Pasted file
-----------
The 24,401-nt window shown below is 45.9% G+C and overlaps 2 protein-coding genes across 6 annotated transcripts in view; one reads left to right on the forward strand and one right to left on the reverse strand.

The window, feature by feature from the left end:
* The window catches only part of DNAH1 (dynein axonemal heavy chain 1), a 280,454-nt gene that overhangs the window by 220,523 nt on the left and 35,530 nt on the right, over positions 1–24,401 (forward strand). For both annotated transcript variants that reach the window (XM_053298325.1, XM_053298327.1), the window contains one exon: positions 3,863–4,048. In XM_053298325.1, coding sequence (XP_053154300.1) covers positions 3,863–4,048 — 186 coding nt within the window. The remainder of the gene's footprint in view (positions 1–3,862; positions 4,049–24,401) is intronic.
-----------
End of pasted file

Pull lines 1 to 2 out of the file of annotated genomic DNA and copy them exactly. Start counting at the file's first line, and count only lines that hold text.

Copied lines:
The 24,401-nt window shown below is 45.9% G+C and overlaps 2 protein-coding genes across 6 annotated transcripts in view; one reads left to right on the forward strand and one right to left on the reverse strand.

The window, feature by feature from the left end: